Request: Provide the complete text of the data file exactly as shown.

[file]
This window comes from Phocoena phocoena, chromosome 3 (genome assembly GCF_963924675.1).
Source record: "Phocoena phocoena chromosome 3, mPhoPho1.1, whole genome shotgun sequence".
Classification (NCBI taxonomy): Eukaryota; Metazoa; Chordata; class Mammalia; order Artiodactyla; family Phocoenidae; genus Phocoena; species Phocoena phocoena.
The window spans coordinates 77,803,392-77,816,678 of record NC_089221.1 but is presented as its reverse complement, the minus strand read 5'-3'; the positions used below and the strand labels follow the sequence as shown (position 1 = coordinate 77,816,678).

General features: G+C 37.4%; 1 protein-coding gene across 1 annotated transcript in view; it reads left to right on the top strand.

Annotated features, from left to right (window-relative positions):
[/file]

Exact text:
This window comes from Phocoena phocoena, chromosome 3 (genome assembly GCF_963924675.1).
Source record: "Phocoena phocoena chromosome 3, mPhoPho1.1, whole genome shotgun sequence".
Classification (NCBI taxonomy): Eukaryota; Metazoa; Chordata; class Mammalia; order Artiodactyla; family Phocoenidae; genus Phocoena; species Phocoena phocoena.
The window spans coordinates 77,803,392-77,816,678 of record NC_089221.1 but is presented as its reverse complement, the minus strand read 5'-3'; the positions used below and the strand labels follow the sequence as shown (position 1 = coordinate 77,816,678).

General features: G+C 37.4%; 1 protein-coding gene across 1 annotated transcript in view; it reads left to right on the top strand.

Annotated features, from left to right (window-relative positions):